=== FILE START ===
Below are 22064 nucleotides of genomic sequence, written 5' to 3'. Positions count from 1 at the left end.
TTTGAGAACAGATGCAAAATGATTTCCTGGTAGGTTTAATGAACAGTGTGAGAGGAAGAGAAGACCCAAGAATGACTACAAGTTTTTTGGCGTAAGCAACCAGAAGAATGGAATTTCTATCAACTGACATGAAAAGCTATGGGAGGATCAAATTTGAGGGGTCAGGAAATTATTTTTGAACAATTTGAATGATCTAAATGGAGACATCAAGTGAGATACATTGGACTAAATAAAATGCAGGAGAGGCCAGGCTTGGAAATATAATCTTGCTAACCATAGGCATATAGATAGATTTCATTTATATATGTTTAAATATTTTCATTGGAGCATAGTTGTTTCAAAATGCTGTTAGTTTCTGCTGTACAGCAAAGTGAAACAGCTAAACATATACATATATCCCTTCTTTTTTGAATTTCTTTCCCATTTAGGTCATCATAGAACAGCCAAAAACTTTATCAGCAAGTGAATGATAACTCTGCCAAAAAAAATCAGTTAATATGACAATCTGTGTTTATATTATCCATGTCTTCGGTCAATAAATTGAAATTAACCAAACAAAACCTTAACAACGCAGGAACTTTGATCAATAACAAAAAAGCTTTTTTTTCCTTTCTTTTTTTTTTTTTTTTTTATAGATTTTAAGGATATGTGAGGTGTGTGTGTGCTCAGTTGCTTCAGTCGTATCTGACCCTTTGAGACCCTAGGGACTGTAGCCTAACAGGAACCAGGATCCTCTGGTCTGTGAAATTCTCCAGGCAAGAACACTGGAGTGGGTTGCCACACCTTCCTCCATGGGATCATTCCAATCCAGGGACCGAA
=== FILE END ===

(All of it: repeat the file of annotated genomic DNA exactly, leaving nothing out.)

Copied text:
Below are 22064 nucleotides of genomic sequence, written 5' to 3'. Positions count from 1 at the left end.
TTTGAGAACAGATGCAAAATGATTTCCTGGTAGGTTTAATGAACAGTGTGAGAGGAAGAGAAGACCCAAGAATGACTACAAGTTTTTTGGCGTAAGCAACCAGAAGAATGGAATTTCTATCAACTGACATGAAAAGCTATGGGAGGATCAAATTTGAGGGGTCAGGAAATTATTTTTGAACAATTTGAATGATCTAAATGGAGACATCAAGTGAGATACATTGGACTAAATAAAATGCAGGAGAGGCCAGGCTTGGAAATATAATCTTGCTAACCATAGGCATATAGATAGATTTCATTTATATATGTTTAAATATTTTCATTGGAGCATAGTTGTTTCAAAATGCTGTTAGTTTCTGCTGTACAGCAAAGTGAAACAGCTAAACATATACATATATCCCTTCTTTTTTGAATTTCTTTCCCATTTAGGTCATCATAGAACAGCCAAAAACTTTATCAGCAAGTGAATGATAACTCTGCCAAAAAAAATCAGTTAATATGACAATCTGTGTTTATATTATCCATGTCTTCGGTCAATAAATTGAAATTAACCAAACAAAACCTTAACAACGCAGGAACTTTGATCAATAACAAAAAAGCTTTTTTTTCCTTTCTTTTTTTTTTTTTTTTTTATAGATTTTAAGGATATGTGAGGTGTGTGTGTGCTCAGTTGCTTCAGTCGTATCTGACCCTTTGAGACCCTAGGGACTGTAGCCTAACAGGAACCAGGATCCTCTGGTCTGTGAAATTCTCCAGGCAAGAACACTGGAGTGGGTTGCCACACCTTCCTCCATGGGATCATTCCAATCCAGGGACCGAA